Bulletproof Kids
In December, the massacre at an elementary school in Newtown, Connecticut, threw the country into a deep depression, followed by a fiery debate about guns. As January brought the US six more school shootings, many “solutions” were proposed, from arming janitors to banning all guns, while companies hawking bulletproof blazers, suits, and even children’s clothes saw sales skyrocket. One of these vendors, Amendment II, has bulletproof backpacks starting at $300. I called company president Derek Williams to ask if business was still booming.
VICE: I assume from your company’s name that you really love the Second Amendment?Derek Williams: We’re trying to develop products that save lives, but we all are concealed-weapons carriers, and we all believe firmly in the right to bear arms.
Do you feel that selling body armor somehow encourages people to buy more guns?I can see that from outward appearances, it looks like we’re promoting the Second Amendment by selling body armor. But there is really no causal relationship between body armor and shootings other than the fact that the increase in shootings has caused people to want body armor. The reason I stress that is that we’ve had a lot of hate mail from those who say that we’re contributing to the problem of gun violence. 
You sell something called “designer armor.” What does that mean?We can bulletproof anything you’ve got: jackets, dress shirts, things like that. Prices are high—some items cost $2,500. We sell to people like celebrities; anyone who wants to look good and be protected.
Could you bulletproof a beret? Or a cravat?Yep, absolutely. 
Tell me about the children’s backpacks that have caused all this controversy. How did theycome about?At trade shows I’d have people come up to me and say, “Hey, this armor is lightweight, I’d love to have a vest or a backpack for my kid so I can take him hunting,” or, “My kid was at Virginia Tech during the [2007] shooting, I don’t want to risk anything else like that.” After the Connecticut shooting everything just exploded, and we now have a four-week backlog on orders for the backpacks.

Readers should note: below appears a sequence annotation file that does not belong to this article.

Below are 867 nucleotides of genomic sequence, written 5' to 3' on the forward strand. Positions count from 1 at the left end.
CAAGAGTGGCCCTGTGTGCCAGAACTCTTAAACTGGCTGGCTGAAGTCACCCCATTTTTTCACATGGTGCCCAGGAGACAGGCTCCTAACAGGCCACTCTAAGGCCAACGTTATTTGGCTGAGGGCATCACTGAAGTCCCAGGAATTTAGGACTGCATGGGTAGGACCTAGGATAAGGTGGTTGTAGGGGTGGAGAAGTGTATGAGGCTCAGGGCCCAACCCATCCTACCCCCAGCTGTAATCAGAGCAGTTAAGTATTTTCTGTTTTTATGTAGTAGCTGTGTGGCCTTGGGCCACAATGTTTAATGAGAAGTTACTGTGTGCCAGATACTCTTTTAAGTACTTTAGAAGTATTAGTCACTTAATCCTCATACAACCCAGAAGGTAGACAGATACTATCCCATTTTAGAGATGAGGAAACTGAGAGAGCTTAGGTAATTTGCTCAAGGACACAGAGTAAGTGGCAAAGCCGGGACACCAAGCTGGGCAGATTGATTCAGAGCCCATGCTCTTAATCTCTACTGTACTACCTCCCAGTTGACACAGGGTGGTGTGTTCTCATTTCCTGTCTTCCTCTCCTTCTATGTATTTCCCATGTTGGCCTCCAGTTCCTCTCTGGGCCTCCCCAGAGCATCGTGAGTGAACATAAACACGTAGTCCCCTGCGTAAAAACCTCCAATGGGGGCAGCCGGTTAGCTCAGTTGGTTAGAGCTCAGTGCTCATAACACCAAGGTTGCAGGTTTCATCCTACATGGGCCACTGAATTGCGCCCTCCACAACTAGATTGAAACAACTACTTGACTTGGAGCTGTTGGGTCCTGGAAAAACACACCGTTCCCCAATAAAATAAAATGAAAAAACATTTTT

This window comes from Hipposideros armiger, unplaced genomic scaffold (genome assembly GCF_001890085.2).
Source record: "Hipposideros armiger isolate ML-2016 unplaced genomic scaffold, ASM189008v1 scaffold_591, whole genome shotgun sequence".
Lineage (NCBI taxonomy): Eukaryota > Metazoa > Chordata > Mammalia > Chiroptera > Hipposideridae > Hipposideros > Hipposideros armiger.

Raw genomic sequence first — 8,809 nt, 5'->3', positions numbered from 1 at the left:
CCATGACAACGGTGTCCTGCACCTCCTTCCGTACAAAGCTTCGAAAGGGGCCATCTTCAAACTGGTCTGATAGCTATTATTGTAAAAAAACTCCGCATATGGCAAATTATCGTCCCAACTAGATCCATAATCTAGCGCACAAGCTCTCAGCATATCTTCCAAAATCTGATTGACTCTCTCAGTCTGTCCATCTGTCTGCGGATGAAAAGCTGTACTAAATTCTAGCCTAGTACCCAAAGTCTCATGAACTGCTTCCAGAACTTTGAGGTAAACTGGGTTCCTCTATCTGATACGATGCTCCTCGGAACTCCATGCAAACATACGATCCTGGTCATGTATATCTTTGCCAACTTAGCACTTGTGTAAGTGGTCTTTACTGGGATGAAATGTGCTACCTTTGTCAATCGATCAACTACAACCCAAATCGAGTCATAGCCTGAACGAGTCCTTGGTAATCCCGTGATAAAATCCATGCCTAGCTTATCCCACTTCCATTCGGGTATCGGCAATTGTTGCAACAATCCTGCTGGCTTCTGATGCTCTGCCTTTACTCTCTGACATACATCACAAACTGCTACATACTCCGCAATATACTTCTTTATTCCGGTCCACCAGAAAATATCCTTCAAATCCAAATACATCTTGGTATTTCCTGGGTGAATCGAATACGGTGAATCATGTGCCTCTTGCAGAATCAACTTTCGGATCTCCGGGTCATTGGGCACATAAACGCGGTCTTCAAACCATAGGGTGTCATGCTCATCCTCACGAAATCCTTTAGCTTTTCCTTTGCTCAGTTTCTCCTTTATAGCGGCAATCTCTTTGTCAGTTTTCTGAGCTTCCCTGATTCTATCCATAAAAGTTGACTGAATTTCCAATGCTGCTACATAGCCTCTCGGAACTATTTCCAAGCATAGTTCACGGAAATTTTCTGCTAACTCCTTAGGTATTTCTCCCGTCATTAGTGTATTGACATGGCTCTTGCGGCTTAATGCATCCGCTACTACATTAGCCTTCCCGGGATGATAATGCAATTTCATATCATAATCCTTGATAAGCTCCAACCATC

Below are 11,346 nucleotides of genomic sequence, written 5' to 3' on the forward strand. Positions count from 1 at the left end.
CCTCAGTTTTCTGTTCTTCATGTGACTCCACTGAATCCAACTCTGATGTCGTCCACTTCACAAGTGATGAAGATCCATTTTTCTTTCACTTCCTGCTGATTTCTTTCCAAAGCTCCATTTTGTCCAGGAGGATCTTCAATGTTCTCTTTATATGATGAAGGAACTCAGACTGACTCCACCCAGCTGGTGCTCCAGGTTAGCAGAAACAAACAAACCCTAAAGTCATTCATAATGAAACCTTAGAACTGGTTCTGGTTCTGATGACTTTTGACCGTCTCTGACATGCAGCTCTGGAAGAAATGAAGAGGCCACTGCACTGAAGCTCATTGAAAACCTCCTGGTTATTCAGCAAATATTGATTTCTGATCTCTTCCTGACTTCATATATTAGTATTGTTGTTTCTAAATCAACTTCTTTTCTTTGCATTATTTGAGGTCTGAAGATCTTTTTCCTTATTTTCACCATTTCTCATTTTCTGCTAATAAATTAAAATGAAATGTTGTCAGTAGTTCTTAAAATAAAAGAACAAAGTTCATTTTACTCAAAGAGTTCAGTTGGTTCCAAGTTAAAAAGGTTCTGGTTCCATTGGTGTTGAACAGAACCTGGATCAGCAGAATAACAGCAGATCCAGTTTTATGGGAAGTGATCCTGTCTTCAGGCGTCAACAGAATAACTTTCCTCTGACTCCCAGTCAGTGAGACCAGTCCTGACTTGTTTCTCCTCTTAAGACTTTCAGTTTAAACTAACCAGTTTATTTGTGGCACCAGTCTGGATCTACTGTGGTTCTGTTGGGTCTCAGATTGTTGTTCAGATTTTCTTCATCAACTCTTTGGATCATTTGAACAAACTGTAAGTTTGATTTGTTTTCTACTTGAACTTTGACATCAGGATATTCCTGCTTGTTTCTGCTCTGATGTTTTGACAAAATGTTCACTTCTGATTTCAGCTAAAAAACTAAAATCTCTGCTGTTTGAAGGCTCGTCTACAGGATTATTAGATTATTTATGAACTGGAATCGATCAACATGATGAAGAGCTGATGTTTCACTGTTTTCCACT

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Bulletproof Kids

In December, the massacre at an elementary school in Newtown, Connecticut, threw the country into a deep depression, followed by a fiery debate about guns. As January brought the US six more school shootings, many “solutions” were proposed, from arming janitors to banning all guns, while companies hawking bulletproof blazers, suits, and even children’s clothes saw sales skyrocket. One of these vendors, Amendment II, has bulletproof backpacks starting at $300. I called company president Derek Williams to ask if business was still booming.

VICE: I assume from your company’s name that you really love the Second Amendment?
Derek Williams: We’re trying to develop products that save lives, but we all are concealed-weapons carriers, and we all believe firmly in the right to bear arms.

Do you feel that selling body armor somehow encourages people to buy more guns?
I can see that from outward appearances, it looks like we’re promoting the Second Amendment by selling body armor. But there is really no causal relationship between body armor and shootings other than the fact that the increase in shootings has caused people to want body armor. The reason I stress that is that we’ve had a lot of hate mail from those who say that we’re contributing to the problem of gun violence. 

You sell something called “designer armor.” What does that mean?
We can bulletproof anything you’ve got: jackets, dress shirts, things like that. Prices are high—some items cost $2,500. We sell to people like celebrities; anyone who wants to look good and be protected.

Could you bulletproof a beret? Or a cravat?
Yep, absolutely. 

Tell me about the children’s backpacks that have caused all this controversy. How did they
come about?

At trade shows I’d have people come up to me and say, “Hey, this armor is lightweight, I’d love to have a vest or a backpack for my kid so I can take him hunting,” or, “My kid was at Virginia Tech during the [2007] shooting, I don’t want to risk anything else like that.” After the Connecticut shooting everything just exploded, and we now have a four-week backlog on orders for the backpacks.

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